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Blow To Pfizer, Pain Sufferers

The painkiller Bextra was taken off the market Thursday, and the government wants other drugs in the same class to carry the strongest possible warnings about increased risk of heart attack and stroke among the millions of people who rely on them.

Pfizer Inc. suspended sales of Bextra in the United States and the European Union at the request of the Food and Drug Administration and European regulators. The company said that the FDA, in seeking Bextra's withdrawal, cited a risk of serious skin reactions to Bextra on top of the risks shared by other similar drugs.

The boxed warning recommended for the other non-steroidal anti-inflammatory prescription drugs is the strongest available to the FDA.

"This is not an emergency in the sense that these drugs could be immediately harmful to anyone," said CBS News Medical Correspondent Dr. Emily Senay.

"However," she added, "it's clear that the FDA feels strongly enough to act that Bextra be taken off the market."

In addition to the prescription drugs, the FDA asked manufacturers of related over-the-counter painkillers such as Advil and Motrin to revise their labels to include information about the risks of cardiovascular incidents and gastrointestinal bleeding.

"Today's actions protect and advance the health of the millions of Americans who rely on these drugs every day," said Dr. Steven K. Galson, acting director of FDA's Center for Drug Evaluation and Research.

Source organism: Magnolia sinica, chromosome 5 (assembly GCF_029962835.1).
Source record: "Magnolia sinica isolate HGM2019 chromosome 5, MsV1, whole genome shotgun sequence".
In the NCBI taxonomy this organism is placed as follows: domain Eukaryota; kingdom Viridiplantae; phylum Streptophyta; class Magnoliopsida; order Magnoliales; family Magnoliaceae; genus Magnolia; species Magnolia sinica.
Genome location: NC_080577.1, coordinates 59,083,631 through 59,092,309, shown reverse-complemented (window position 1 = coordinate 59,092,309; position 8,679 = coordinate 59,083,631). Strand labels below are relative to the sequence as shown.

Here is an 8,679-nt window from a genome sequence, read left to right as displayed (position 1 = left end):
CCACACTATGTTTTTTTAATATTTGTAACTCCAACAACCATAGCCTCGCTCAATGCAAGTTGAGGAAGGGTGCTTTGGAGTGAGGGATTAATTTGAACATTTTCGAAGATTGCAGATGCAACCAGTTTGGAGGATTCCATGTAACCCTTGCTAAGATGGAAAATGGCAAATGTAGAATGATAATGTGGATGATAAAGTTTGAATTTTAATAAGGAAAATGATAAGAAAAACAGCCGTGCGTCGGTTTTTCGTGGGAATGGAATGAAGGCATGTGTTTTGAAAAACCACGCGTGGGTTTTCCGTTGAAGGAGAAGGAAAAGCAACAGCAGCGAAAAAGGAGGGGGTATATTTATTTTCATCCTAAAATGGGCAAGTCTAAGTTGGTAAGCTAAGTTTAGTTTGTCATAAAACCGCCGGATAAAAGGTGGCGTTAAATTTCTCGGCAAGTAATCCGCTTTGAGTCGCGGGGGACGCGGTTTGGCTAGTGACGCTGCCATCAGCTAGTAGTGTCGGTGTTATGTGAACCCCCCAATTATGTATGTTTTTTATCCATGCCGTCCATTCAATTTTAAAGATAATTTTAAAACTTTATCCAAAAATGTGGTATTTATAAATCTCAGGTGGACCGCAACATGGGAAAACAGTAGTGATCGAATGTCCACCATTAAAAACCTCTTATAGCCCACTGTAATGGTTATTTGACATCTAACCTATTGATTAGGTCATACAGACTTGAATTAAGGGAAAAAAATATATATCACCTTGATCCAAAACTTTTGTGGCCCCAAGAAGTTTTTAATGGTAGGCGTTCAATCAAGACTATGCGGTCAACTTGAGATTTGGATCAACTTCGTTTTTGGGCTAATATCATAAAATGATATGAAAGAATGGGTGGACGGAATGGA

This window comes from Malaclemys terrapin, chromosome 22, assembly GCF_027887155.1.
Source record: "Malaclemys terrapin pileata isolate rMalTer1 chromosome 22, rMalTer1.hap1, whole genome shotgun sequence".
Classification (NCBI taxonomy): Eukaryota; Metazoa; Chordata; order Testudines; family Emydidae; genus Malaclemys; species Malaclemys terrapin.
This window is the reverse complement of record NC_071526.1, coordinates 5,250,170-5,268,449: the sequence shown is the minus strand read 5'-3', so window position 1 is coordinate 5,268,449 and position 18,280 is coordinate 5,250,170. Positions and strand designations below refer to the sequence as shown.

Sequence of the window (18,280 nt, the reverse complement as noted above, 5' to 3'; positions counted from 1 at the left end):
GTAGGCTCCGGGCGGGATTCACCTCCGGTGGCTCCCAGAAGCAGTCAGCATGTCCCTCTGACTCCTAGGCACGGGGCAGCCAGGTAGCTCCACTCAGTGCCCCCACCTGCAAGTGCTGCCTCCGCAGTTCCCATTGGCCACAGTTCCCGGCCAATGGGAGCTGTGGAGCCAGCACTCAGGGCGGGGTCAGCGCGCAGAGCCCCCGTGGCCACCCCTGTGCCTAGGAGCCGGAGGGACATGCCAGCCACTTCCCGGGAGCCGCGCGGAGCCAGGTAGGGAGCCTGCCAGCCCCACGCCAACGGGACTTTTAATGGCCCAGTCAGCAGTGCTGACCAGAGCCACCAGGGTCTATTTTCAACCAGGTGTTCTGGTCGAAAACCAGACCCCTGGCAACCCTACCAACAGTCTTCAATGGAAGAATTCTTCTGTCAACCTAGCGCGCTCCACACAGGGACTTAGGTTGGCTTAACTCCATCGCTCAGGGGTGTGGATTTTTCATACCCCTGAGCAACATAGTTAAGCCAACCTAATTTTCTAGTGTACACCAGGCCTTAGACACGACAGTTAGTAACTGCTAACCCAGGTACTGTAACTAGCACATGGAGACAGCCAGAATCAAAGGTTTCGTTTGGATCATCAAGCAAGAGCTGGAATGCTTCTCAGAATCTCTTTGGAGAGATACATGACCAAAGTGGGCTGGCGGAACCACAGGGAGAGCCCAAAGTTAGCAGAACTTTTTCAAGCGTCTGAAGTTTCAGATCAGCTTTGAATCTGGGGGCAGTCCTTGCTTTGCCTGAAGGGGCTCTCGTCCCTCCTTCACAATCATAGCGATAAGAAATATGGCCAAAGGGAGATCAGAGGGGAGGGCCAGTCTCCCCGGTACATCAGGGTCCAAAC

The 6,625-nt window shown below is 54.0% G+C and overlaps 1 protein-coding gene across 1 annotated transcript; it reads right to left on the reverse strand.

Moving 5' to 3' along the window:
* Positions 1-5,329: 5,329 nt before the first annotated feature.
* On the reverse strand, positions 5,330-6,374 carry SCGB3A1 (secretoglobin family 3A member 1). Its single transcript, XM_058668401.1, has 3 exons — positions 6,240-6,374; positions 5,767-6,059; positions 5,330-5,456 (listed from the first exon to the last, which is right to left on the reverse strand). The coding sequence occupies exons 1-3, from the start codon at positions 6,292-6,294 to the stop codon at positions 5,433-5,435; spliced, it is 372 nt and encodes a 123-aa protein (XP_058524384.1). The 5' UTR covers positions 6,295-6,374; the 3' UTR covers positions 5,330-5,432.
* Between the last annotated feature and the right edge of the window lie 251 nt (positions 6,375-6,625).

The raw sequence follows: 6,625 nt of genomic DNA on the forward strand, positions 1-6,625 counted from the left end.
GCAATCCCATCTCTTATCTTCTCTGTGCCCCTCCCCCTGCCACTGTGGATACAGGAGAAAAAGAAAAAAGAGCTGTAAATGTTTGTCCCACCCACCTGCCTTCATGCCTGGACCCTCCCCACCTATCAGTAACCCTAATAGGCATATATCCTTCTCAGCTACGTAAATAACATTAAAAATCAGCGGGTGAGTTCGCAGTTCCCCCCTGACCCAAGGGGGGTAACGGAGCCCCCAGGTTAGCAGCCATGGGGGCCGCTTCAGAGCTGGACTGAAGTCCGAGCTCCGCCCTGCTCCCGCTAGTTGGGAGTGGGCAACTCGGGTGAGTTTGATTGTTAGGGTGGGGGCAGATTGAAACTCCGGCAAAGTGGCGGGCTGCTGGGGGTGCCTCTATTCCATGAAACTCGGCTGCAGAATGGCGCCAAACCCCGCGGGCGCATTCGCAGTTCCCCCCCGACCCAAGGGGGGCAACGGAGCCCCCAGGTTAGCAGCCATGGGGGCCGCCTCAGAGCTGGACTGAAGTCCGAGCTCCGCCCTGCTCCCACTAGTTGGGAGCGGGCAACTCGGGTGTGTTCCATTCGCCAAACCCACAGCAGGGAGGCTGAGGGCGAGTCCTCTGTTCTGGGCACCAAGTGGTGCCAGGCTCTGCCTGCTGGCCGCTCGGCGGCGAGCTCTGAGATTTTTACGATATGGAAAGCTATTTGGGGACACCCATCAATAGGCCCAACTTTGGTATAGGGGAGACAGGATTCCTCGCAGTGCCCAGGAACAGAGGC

The risks posed by Bextra outweigh its benefits, the FDA said.

The FDA has been studying the safety of the so-called Cox-2 inhibiters since Merck & Co. voluntarily pulled Vioxx from the market Sept. 30 after heart problems were reported in some users. Once blockbuster sellers, the painkillers were particularly popular among arthritis sufferers.

"For now, patients should stop taking Bextra and contact their physicians about appropriate treatment options," Pfizer said in a statement Thursday.

Pfizer said it planned further discussions with the FDA about the possibility of returning Bextra to the market.

"Pfizer respectfully disagrees with FDA's position regarding the overall risk-benefit profile of Bextra," the company said.

Pfizer shares fell about 3 percent soon after Thursday's opening bell on the New York Stock Exchange.

In February, advisers to the FDA had recommended that people who depend on Celebrex, Bextra and Vioxx be allowed to continue to use them despite the health risks.

The panel said Vioxx posed the greatest risk and that Celebrex had the fewest side effects. It recommended that the prescription drugs carry strong warnings and that more study be done to get a better understanding about the drugs.